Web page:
Palm Beach Atlantic University is just walking distance from an AMC movie theater. For PBA students like cinema arts major Tim Demoss, a new movie subscription service may be the motivation needed to make the trip to a movie screening.
MoviePass is the newest movie subscription service. Unlike services such as Netflix or Hulu, MoviePass requires people to go to a theater. With a monthly subscription people can watch a 2D movie every single day of the year, in almost any theater of their choice.
When the numbers are broken down for the whole year, subscribers are charged $9.95 a month. There is currently a limited time offer of $105.35 for the year, which is broken down to $7.95 a month plus the $9.95 annual handling fee. For the limited time offer, an entire year must be paid for up front.
The service has the potential to make traditional movie watching enjoyable again.
“I’ve been to too many movies where there aren’t any people there and it seems really sad and I really hope… the world doesn’t end up with all of us watching movies on our phones,” DeMoss said.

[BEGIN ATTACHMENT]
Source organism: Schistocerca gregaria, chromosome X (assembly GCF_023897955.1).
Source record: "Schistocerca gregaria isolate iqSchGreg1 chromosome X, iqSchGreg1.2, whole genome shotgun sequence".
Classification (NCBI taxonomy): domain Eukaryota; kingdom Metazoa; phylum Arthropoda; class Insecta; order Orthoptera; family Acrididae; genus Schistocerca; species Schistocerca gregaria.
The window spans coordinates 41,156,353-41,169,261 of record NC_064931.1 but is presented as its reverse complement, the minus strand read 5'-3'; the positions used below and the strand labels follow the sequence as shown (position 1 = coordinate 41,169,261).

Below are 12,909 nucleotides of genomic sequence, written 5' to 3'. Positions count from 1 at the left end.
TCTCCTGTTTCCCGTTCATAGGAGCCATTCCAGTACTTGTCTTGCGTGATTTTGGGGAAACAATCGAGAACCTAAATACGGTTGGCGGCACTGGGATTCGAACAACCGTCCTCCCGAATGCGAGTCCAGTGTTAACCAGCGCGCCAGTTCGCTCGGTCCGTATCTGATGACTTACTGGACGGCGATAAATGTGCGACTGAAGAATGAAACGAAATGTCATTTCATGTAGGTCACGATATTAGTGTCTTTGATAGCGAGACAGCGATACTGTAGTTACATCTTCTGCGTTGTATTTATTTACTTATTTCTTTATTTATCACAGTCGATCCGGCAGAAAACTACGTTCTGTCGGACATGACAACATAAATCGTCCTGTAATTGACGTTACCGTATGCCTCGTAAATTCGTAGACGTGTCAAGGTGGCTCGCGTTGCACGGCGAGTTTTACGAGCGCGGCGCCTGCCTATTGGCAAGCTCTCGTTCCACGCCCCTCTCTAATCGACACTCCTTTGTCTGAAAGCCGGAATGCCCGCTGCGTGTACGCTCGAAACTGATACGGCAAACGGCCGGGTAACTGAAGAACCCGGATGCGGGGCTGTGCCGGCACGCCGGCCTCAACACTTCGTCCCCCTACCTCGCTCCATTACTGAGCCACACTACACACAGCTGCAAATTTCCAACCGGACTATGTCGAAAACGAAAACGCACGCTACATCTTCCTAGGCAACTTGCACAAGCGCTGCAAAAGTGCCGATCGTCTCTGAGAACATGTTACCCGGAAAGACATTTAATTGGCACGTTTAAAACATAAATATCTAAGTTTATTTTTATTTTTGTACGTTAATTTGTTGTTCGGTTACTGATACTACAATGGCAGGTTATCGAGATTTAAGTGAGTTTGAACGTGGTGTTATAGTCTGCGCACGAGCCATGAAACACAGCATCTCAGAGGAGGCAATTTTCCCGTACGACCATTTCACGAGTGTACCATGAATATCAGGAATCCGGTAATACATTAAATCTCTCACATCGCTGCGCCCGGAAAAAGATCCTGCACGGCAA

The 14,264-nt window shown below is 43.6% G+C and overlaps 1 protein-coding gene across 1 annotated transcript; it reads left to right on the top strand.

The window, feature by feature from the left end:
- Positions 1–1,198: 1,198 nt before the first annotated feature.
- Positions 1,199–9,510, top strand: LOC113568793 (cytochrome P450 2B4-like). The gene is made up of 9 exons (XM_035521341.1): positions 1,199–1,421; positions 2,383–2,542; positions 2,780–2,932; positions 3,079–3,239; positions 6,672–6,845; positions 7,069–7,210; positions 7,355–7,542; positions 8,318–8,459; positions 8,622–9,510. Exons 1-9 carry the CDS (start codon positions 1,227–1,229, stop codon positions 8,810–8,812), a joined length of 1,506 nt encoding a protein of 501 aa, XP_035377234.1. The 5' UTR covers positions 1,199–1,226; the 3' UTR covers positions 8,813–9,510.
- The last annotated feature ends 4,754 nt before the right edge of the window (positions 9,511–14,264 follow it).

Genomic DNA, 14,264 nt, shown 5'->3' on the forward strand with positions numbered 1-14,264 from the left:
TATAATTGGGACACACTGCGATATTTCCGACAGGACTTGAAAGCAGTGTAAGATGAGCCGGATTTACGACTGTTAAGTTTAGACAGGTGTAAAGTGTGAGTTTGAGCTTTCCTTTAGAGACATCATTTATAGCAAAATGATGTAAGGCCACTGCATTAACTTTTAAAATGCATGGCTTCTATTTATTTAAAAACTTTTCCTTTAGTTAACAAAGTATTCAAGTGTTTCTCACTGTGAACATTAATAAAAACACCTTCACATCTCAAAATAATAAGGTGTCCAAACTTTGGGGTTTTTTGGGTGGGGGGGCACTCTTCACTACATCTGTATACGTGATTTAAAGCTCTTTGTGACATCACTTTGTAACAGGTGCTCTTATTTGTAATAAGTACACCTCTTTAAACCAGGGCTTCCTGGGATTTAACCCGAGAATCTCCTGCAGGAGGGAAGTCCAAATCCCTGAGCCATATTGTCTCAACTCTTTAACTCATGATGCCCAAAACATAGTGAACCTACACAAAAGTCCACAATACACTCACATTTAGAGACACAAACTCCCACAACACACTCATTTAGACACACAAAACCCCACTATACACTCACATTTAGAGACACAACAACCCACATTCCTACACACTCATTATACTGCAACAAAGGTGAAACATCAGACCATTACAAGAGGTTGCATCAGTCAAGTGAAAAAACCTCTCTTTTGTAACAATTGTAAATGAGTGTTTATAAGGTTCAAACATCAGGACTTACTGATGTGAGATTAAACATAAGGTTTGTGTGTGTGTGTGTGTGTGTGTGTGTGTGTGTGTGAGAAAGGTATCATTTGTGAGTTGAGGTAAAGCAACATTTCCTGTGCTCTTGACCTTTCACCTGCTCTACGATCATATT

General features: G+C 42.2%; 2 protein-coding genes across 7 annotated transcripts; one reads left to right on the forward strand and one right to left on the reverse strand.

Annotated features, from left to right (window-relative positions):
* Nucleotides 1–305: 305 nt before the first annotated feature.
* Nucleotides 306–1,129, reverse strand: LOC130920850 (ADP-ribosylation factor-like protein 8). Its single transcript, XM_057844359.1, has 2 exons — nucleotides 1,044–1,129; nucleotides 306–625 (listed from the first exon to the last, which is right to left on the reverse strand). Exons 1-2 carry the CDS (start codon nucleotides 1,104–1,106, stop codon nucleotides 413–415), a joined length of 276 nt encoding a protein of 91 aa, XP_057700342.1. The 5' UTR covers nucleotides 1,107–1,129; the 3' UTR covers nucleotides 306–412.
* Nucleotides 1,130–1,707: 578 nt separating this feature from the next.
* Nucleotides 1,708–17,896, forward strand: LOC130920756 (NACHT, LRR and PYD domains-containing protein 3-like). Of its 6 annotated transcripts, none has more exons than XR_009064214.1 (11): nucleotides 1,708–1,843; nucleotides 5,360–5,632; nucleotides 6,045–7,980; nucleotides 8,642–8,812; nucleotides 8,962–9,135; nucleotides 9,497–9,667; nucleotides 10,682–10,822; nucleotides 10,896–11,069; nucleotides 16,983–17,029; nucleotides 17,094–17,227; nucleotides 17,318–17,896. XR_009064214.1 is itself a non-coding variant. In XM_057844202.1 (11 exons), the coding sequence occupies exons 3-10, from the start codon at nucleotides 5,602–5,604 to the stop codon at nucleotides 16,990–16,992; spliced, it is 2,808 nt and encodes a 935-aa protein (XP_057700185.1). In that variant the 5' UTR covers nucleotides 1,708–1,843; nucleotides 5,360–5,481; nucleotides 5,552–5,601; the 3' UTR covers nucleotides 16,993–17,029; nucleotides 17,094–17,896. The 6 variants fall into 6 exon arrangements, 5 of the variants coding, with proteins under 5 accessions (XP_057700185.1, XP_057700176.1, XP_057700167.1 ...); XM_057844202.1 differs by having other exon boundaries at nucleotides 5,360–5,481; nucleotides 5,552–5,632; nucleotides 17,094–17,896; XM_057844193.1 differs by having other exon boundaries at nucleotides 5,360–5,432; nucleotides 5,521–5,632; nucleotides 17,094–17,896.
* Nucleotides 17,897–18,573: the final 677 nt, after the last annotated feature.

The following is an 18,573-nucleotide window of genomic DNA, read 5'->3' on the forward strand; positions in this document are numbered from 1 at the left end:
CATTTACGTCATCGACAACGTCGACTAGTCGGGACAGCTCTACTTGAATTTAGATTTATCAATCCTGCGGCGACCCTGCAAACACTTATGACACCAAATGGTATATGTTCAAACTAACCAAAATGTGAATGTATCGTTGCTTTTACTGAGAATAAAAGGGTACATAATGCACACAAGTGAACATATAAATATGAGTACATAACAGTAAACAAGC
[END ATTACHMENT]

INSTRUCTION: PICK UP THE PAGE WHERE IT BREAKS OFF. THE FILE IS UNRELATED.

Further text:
University of Central Florida student Gabriel Murgueytio is an avid movie goer and likes to keep up with box office releases. Before purchasing a MoviePass subscription, Murgueytio would see a movie once or twice a month, but after the purchase, he consistently sees four a month. Murgueytio went on to say that one of the benefits of having a MoviePass is that he has seen films that he would not have seen otherwise.
“One of the biggest draws for me was that MoviePass does not just support big movie theaters like Regal and AMC but also supports small theaters,” Murgueytio said.
Andrew Ray, assistant cinema arts professor at PBA, has strongly considered purchasing a MoviePass subscription but is hesitant because of how little time he has available to watch a movie in a theater. Even though Ray may not purchase a MoviePass subscription, he is in support of the business’s efforts to promote indie film studios.
“Any more funding for indie films is good because they’re the films that I want to make in the next 10 years,” Ray said.
According to WIRED, Mitch Lowe, CEO of MoviePass, says the company has allied with smaller businesses to make a profit. The company has signed more than four contracts with studios that are revenue-producing. The more MoviePass promotes a certain movie, the more people are likely to see it, which results in a profit for both ends.
“The studios really do see the light and see that we could be a valuable ally in rejuvenating the business,” Lowe said.